What Did Steve Jobs Get Wrong in His Career?

06/29/2015 04:52 pm ET | Updated Jun 29, 2016

What was Steve Jobs wrong about?: originally appeared on Quora: The best answer to any question. Ask a question, get a great answer. Learn from experts and access insider knowledge. You can follow Quora on Twitter, Facebook, and Google+.

Answer by Jonathan Brill, Steve Jobs amateur historian

Every business leader should feel better after learning two things about Steve Jobs:

  1. For most of this life he routinely made catastrophic errors while running things that involved people such as product teams, businesses, meetings, etc.
  2. Being wrong so often, so early, and eventually finding a mentor, changed that so drastically that he became a legend, and perhaps the most effective business leader of the modern era.

But first, the bloopers:

At Apple (1976 - 1985)

  • He was wrong about the Lisa and the Mac (which was a product failure and sales flop before being re-everything'd and relaunched after he was gone). Although he was brilliantly right about the marketing for Macintosh, he was running the product team that produced a non-viable product to market at launch.
  • He was wrong about recruiting and hiring John Sculley to lead Apple (Sculley later had him thrown off the Mac product and basically engineered him out of Apple).
  • He was wrong in how he managed people at Apple, including all the managers who stood with Sculley over Jobs in the showdown, in some cases because he was just kind of horrible to them.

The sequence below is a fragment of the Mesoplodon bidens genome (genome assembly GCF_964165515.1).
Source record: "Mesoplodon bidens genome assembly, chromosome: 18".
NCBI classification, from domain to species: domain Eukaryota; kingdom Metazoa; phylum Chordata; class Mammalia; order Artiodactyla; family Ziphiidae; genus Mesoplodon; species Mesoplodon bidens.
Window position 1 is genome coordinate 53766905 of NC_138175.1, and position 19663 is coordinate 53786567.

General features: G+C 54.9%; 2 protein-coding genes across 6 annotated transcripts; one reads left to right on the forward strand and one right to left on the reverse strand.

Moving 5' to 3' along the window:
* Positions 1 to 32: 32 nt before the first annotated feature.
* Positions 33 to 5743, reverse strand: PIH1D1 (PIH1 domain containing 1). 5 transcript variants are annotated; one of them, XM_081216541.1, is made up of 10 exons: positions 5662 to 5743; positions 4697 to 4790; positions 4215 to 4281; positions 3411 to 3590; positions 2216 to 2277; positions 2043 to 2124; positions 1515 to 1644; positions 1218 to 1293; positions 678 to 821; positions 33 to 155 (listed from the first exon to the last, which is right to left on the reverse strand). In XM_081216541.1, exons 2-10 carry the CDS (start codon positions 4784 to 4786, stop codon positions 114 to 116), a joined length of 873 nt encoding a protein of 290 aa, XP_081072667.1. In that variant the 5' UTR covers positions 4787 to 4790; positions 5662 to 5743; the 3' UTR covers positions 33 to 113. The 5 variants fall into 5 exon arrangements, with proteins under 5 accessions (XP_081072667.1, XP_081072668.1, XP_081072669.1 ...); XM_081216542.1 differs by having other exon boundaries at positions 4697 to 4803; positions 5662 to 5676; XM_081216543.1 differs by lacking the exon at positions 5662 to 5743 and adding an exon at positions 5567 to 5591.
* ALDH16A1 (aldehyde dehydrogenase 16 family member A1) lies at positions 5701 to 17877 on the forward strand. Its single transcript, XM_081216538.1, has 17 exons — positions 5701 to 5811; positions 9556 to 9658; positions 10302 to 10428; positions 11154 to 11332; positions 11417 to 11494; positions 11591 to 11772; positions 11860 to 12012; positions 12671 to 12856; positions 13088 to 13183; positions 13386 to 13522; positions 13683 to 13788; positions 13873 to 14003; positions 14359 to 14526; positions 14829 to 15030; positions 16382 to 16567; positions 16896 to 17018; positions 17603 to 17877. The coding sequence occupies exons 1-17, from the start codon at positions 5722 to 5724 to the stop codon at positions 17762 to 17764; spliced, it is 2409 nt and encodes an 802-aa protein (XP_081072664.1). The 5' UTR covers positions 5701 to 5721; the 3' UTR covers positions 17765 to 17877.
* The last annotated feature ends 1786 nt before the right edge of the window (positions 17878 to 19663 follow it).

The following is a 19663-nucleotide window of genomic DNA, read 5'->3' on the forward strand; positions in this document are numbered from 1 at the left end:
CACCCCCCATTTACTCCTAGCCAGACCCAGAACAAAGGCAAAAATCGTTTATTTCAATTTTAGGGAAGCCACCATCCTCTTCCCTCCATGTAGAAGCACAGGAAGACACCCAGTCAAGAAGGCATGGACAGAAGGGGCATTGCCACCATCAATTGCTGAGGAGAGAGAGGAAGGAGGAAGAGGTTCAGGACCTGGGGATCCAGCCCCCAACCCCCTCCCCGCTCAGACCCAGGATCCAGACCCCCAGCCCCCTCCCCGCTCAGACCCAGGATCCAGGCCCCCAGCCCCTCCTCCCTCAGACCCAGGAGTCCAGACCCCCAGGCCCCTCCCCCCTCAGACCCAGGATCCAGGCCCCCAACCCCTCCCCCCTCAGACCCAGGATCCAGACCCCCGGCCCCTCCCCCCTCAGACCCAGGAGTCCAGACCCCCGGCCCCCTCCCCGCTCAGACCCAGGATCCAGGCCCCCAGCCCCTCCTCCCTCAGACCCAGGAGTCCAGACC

• He was wrong about hardware being more important than software in the early stages of the PC industry.

At Next (1985 - 1996)

  • He was right about hiring Avi Tevanian, right about the market opportunity, but wrong on timing. He was about five years off, and really the market was won and lost and won again in a way that he likely couldn't have influenced anyway. He never did have a successful Business to Business win.
  • He was wrong about most of how he ran the business, including the failed opportunities with IBM and other key potential partners.
  • We could say he was right for selling the company to Apple, but really you'd have to confine his role here to negotiating. Everything that was good about it was Avi, and all the money and opportunity wasted was Steve and the other people he hired and subsequently mismanaged.

At Pixar (1986 - 2006)

  • He was wrong about buying Pixar and admitted this consistently for 10 years after doing it. It lost him money every single year until he renegotiated their distribution deal with Disney and eventually sold it, but it was sold for value that he didn't create and had nothing to do with (short of funding it and handling negotiations).
  • He was wrong about trying to get Pixar to sell business computing platforms, similar to what he was trying to do with Next. They completely failed at this, were horrible at it, and didn't want to do it anyway. If anything it kept them from doing what they were all meant to be doing: making digital films.